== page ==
Fact-Check: Yes, Queer Women Can Also Get HPV & Cervical Cancer Risk is Real
Misinformation and lack of awareness have resulted in many people not being vaccinated against HPV.
Cervical cancer, mainly caused by Human Papillomavirus (HPV) infection, is the most common cancer found in women in India and the most common cause of death due to cancer in developing countries. As per a study by Indian Council for Scientific Research, cervical cancer killed more than 63,000 women in India in the year 2015, that's over 170 women per day.
Despite the risks, misinformation and lack of awareness have resulted in many people not being vaccinated against HPV. Women in same-sex relationships are a section of society that particularly suffers because of this misinformation.
In 2018, a survey conducted by the LGBT Foundation in the UK found that 40 percent of LGB women were told they didn't need cervical screening because of their sexual orientation. This is due to the common misconception that since women in same-sex relationships are not having penetrative sex, their chances of contracting HPV or any other kind of Sexually Transmitted Disease (STD) is reduced.
However, the health experts we spoke to and research on the subject busts this myth.
The truth is that women in same-sex relationships and transgender men who have retained their cervix are also at risk of contracting HPV and other complications.
What is HPV? How Does it Spread?
According to the World Health Organisation (WHO), HPV is the most common viral infection of the reproductive tract. Most sexually active women and men will be infected at some point in their lives, and some may be repeatedly infected.
According to the Centres for Disease Control and Prevention (CDC), one can get HPV by having vaginal, anal, or oral sex with someone who has the virus. It is most commonly spread during vaginal or anal sex.
HPV is the most common risk factor for cervical cancer. According to the American Cancer Society (ACS), there are nearly 100 types of HPV, and only two common types of HPV - HPV-16 and HPV-18 - can cause cervical cancer.
However, HPV can also cause other types of cancer, such as cancers of the anus, penis, vagina, vulva and back of the throat.
According to WHO, it takes 15 to 20 years for cervical cancer to develop in women with normal immune systems. It can take only five to ten years in women with weakened immune systems, such as those with untreated HIV infection.
How Are Women in Same-Sex Relationships Infected With HPV?
In 2015, University of Washington researchers found that lesbians were at a higher risk of cervical cancer because they get fewer screenings than heterosexual women, as some healthcare providers assumed their chances of getting an STI were less.
We spoke to Dr Esha Chainani, consultant obstetrician and gynaecologist and laparoscopic surgeon, who told us that HPV, like any other STI, does not depend on the sex or gender of the person and can spread among lesbians.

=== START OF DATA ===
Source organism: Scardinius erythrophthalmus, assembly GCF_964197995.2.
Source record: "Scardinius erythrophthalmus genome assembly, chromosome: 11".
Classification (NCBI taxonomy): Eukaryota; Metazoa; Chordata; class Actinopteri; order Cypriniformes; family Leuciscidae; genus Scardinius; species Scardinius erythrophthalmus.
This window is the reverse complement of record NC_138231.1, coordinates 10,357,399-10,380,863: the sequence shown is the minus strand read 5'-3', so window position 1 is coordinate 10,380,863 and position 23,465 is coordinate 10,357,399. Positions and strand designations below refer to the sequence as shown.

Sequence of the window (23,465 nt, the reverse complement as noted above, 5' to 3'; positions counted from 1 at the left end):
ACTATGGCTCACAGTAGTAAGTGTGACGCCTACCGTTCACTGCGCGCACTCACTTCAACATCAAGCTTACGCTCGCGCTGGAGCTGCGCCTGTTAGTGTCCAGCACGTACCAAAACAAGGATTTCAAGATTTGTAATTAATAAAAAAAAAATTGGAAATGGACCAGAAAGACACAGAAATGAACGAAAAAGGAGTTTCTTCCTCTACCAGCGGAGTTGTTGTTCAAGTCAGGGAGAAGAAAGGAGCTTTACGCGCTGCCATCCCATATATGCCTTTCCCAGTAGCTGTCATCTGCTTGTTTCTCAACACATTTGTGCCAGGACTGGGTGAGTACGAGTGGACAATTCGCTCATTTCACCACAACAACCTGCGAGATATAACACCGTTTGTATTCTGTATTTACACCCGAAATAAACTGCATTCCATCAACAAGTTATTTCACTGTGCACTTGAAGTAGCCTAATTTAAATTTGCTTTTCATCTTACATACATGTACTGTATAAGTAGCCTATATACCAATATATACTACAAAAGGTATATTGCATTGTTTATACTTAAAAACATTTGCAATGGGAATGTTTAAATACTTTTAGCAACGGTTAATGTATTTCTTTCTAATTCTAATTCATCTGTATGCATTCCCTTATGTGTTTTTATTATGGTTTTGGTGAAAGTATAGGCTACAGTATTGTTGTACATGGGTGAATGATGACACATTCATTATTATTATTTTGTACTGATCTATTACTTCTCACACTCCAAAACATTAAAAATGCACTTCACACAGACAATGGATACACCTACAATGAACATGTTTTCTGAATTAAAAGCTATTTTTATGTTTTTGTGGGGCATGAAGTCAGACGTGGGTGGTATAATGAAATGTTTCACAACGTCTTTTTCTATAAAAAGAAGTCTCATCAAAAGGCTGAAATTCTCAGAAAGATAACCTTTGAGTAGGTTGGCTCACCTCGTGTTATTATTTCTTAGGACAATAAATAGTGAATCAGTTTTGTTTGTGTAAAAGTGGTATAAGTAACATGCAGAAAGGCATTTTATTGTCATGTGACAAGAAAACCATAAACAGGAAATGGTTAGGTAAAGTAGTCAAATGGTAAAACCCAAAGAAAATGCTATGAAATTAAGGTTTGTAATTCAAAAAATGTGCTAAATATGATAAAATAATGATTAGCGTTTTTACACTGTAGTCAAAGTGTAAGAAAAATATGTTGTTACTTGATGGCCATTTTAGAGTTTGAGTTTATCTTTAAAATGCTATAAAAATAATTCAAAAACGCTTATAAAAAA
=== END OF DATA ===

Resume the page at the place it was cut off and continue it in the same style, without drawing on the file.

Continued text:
"Your sexuality has nothing to do with STIs. It can spread from one person to another in same-sex relationships as well. It's untrue that you can't get an STI if you are not having penetrative sex. You can get an STI through oral sex, fingering, and so many other ways, " Dr Chainani said.
Dr Harshit Shah, Surgical oncologist, Associate Consultant, Fortis Hospitals, explained how it affects same-sex couples.
"The occurrence of oropharyngeal cancer explains how it can spread in women in same-sex relationships. Oral sex transmits the HPV through the oropharyngeal tract. The virus is absorbed in the back of the throat, where the tonsils are present. It is absorbed by the tonsils and can lead to oropharyngeal cancer."Dr Harshit Shah
"It is again important to note that HPV does not only cause cervical cancer. It also affects men and can lead to cancer of the anus and penis. Similarly, transgender men who have retained their cervix can also develop cervical cancer because of the virus," he added.
How Can One Protect Themselves From HPV?
Many times, a person might not show any signs or symptoms even if infected by HPV. Therefore, ACS has laid down specific guidelines on when and how frequently people should get tested for HPV. According to the ACS, one should get screened for cervical cancer and an HPV test every five years.
Dr Shah also recommends that people get screened for HPV and cervical cancer every five years from age 30.
"This helps us detect the HPV infection and keep the patient under surveillance to prevent cervical cancer in the future," Dr Shah said.
"HPV testing is done on the tissues or cells in the genital tract, anal region and even oropharyngeal regions by PCR tests or histopathology. We also look for HPV-16 and 18 using by pathology."Dr Harshit Shah
Using protection while having sex is another way to prevent getting an STI. "Apart from dental dams, there are female condoms that are useful for protecting against STIs in women in same-sex relations, " Dr Chainani said.
However, the most effective way to prevent an HPV infection is by getting vaccinated against it. Earlier, people between the age of 9 to 26 years were only eligible for the HPV vaccine, but now 27 years and above can also get vaccinated.
Multiple vaccines protect against both HPV 16 and 18, and both women and men can get the vaccine. The vaccines are more effective if administered before being exposed to the virus.
However, there might be some side effects after the vaccination, like abdominal pain, muscle or joint pain, nausea, redness, swelling, pain, etc. Therefore, ask your doctor before getting yourself, or your child vaccinated.
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